The numbers game – Degrees of separation and mathematical quirks
My article in the April 2007 issue of Materials World on the average number of acquaintances between any two random individuals has stimulated more interest than anything I have written for a long time. I have had numerous e-mails and telephone calls from friends telling me of encounters with apparent strangers who amazingly find they have a mutual acquaintance.
I am writing this on the Island of Arran where I am hoping to observe dolphins and sharks in the Firth of Clyde, but am seeing only nuclear submarines bound presumably for Faslane or Coulport (do we really still need nuclear submarines?). I have just met a man who knows someone who lives just a few doors from my Gloucestershire home. I must be careful, this is becoming an obsession.
Call for interdisciplinarianism as IOM3 has grown
I have been asked why I think that a survey of acquaintance links within IOM3 might be valuable. Our Institute has grown by a process of mergers and accretions. Firstly, the Institute of Metals merged with the Iron and Steel Institute, and then the combined body joined with the Institution of Metallurgists. This was so far merely a metallurgical coalescence, but then the Plastics and Rubber Institute (already having united two separate societies into one) and the Institute of Ceramics joined us, and we have many mining experts and geologists in our ranks as well.
These developments are welcome, but there is a loss of intimacy - everyone who is somebody no longer knows everyone else. If we conducted a survey to determine numbers of intermediaries between individuals within and across the discipline boundaries, the information could spur more interdisciplinarianism. The results could even be published in our Interdisciplinary Science Reviews journal.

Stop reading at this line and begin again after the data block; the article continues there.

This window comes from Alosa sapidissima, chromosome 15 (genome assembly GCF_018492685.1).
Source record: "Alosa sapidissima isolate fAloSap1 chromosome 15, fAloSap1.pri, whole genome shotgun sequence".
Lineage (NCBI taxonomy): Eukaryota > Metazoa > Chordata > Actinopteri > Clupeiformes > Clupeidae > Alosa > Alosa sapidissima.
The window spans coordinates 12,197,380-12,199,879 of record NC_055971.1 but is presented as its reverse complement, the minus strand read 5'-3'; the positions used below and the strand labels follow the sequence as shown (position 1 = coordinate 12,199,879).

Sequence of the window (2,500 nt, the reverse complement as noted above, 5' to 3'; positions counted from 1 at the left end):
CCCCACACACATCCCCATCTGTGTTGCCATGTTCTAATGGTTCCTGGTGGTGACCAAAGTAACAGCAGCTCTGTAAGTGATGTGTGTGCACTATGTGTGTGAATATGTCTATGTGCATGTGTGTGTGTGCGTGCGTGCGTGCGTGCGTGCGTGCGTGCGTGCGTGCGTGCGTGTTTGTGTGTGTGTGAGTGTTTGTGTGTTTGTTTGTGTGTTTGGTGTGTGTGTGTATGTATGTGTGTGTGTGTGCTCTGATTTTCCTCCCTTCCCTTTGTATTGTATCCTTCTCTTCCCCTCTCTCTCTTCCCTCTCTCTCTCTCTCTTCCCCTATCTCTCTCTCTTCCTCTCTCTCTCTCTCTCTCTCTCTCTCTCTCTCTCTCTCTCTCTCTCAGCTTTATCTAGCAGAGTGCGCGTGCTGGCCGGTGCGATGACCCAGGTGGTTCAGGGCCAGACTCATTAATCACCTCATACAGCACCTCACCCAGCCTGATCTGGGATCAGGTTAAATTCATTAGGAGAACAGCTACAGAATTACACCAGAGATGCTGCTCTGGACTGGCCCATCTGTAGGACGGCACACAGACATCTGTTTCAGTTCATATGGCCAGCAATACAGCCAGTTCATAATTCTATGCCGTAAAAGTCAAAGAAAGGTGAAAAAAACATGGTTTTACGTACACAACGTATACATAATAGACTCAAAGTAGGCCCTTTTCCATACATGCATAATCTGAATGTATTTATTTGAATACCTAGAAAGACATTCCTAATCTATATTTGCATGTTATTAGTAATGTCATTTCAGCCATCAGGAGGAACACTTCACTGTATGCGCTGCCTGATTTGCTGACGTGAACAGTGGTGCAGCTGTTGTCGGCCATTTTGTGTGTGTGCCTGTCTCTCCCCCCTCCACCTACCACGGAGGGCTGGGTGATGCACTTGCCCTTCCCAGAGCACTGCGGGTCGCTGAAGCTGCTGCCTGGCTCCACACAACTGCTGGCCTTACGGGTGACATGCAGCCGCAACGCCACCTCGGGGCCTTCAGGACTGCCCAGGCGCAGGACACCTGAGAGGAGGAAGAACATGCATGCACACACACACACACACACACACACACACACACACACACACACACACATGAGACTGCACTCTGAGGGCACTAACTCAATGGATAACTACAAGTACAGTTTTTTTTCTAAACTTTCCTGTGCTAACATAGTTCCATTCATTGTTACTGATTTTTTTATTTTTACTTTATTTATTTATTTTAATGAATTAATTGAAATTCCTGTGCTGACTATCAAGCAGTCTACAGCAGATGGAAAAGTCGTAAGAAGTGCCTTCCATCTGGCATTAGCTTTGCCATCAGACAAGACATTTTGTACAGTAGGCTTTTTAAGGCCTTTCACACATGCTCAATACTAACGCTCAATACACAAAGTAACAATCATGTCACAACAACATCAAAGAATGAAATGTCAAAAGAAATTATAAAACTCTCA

When I told a mathematically-minded friend that so few links separate anyone on Earth, he was not in the least surprised. He pointed out that if an individual had a thousand acquaintances (which is quite possible) and each of these also knew a thousand people, none of whom knew any of the first thousand (which is the less plausible assumption), and each of the second thousand also knew a thousand people, then we are already up to a billion, between each of whom there are only three intermediaries. Taking the world population as six billion, the number of intermediaries, n, can be deduced from the formula 1,000n = six billion, ie n = 3.3. As this is such a small number, my friend said he would not be taken aback if the actual number is less than 10.
I have to admit that mathematical quirks and oddities have always interested me. I find it fascinating, for example, that in an assembly of only 23 people, the odds on two of them having the same birthday is greater than evens. I can remember an article by the late Auberon Waugh in the Oldie where he said that in church, where he ought to have been thinking of higher things, it suddenly occurred to him that 17.5% of 25 was exactly the same as 25% of 17.5, so all he had to do was divide 17.5 by four. This isn't quantum mechanics, but I have found this simple rule useful. And did you know that the ratio of successive terms in a Fibonacci sequence approaches nearer and nearer to the number 1.618034, which also happens to be the ratio of the golden section, so beloved by the classical Greeks?
Just one more, before I get too excited, a favourite of Hans Bethe - the difference between two successive squares is always an odd number and equal to the sum of the numbers being squared. So there you are - try it out.